p>In an effort to expand the reach of Proposition 215, the California medical marijuana initiative passed in 1996, Santa Cruz City Council has passed an ordinance that provides further protections for both medical marijuana patients and their doctors. Patients who use marijuana are not currently targeted by local police; however, local officials wanted to make a statement against federal authorities, which have closed down medical marijuana buyer's clubs and arrested medical marijuana patients up and down the state. The Santa Cruz ordinance will shield patients with an ID card from prosecution and will allow not-for-profit cooperatives to sell marijuana to patients and caregivers.
"People are concerned that the federal government is consistently threatening to arrest people for providing patients with medical marijuana," Council member Mike Rotkin told The Week Online. "We're looking to provide people moral and legal support for the activities (the patients) are involved in."
Rotkin, who helped draft the ordinance, said Prop. 215 doesn't do enough to protect marijuana patients or their caregivers. "215 says people should have medical marijuana, but does not have the implementing legislation that says how it works," he said. "If Prop. 215 did its job, we wouldn't have to worry about the federal government coming in here, but in fact, the feds have been ignoring 215. We're looking to provide an extra layer of support for those who provide medical marijuana."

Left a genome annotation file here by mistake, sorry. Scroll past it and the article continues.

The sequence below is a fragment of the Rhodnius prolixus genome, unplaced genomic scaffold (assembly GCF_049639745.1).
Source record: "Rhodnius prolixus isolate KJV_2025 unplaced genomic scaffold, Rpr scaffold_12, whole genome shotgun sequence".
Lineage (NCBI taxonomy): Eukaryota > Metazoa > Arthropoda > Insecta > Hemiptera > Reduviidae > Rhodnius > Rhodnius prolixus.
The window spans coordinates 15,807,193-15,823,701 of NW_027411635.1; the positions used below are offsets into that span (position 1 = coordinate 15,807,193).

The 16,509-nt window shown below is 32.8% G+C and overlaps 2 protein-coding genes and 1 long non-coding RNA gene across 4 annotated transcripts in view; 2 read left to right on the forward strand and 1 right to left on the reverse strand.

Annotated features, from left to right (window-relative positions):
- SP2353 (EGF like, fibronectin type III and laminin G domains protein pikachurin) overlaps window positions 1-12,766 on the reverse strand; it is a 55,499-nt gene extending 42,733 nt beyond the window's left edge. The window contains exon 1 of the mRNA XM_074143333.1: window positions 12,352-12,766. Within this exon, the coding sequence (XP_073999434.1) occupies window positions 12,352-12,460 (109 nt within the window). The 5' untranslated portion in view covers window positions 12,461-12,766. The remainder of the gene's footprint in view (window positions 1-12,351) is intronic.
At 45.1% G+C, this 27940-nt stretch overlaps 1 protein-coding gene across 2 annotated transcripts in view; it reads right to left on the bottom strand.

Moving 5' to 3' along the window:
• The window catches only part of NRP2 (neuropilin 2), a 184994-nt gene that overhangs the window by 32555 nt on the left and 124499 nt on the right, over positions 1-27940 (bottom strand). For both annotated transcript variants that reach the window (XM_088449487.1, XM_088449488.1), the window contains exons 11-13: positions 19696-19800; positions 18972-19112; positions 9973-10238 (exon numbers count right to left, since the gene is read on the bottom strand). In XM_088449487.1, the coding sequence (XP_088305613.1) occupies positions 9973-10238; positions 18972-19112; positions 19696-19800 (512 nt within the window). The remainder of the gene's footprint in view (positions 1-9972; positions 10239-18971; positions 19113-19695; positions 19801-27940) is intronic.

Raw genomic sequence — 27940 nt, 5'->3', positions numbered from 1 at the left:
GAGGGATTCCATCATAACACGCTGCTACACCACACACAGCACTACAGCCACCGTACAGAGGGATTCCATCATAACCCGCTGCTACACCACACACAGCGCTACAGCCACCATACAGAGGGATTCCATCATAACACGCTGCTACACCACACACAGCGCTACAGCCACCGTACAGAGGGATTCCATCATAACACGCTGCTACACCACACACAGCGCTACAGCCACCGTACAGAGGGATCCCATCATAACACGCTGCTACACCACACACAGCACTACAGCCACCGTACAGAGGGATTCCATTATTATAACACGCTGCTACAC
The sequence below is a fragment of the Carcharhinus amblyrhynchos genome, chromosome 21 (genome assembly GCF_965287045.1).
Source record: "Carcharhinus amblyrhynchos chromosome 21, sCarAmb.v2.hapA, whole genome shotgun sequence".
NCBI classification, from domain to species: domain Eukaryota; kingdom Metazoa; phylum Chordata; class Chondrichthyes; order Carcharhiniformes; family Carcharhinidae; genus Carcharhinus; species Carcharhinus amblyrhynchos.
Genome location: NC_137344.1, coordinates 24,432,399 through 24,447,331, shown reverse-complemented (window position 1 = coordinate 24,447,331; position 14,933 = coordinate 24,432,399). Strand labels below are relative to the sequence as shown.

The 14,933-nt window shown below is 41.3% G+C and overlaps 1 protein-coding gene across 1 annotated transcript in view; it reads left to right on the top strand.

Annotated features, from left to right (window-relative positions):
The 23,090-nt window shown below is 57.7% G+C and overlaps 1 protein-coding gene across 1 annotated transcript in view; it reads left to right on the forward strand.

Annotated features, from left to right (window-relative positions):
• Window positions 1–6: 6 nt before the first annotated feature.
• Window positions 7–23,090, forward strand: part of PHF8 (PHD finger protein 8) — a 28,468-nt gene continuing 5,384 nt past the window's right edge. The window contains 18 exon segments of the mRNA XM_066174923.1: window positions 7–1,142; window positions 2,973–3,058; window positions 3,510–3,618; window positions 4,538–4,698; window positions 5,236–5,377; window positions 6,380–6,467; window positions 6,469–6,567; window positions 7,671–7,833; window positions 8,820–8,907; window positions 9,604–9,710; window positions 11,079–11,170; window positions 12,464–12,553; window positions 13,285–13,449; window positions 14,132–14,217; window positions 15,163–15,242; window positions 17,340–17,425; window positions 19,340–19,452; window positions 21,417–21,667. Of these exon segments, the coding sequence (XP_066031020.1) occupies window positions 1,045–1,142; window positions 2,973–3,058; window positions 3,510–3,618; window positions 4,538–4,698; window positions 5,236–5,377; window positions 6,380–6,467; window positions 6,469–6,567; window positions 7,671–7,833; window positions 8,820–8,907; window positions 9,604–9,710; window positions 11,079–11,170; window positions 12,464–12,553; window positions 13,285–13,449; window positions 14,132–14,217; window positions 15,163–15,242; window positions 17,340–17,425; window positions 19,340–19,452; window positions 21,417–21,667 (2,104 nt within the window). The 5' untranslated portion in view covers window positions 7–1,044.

The Santa Cruz law is similar to an ordinance adopted in the city of Oakland that has been challenged by the federal government. In that city, the federal government closed down a cannabis buyers club that had been operating within Oakland's guidelines. Rotkin said he hopes that the Santa Cruz ordinance will protect licensed buyer's clubs in his city.
"I think (federal authorities) are going to have a harder time of it" in Santa Cruz, he said. "Of course, they have already demonstrated their insanity. I think it would be difficult here because the people getting medical marijuana all have medical diagnoses that say they need help. The case in Oakland was more sloppy, frankly."
Oakland's ordinance does not strictly require patients to provide evidence of a medical condition that would be alleviated by marijuana. "They required less documentation than we will require," Rotkin said.
For example, Rotkin said, the Wo/Men's Alliance for Medical Marijuana (WAMM), which the city has licensed to dole out marijuana to patients, has demonstrated it can operate in a responsible fashion by filing cases and cooperating with the local police and DA's office. WAMM also participated in the drafting of the local ordinance.
The city is currently speaking with seven other clubs who are interested in distributing medical marijuana and must make a judgment in giving out licenses to groups it deems responsible. The ordinance also requires all groups distributing marijuana be not-for-profit. Rotkin said in Oakland this was not necessarily the case.
"Ideally, if the federal government wasn't being so ridiculous, medical marijuana would be a relationship of a doctor to a patient, like morphine -- regulated, but still available," Rotkin said.
Meanwhile, medical marijuana users from out of town will soon be welcomed at the Compassion Flower Inn. Promising visitors "Bed, Breakfast and Bud," the hotel will feature a smoking patio and bathing suit-optional hot tub where those with doctor's notes can smoke marijuana without incurring the wrath of the concierge. The Compassion Flower Inn has set its grand opening for April 20.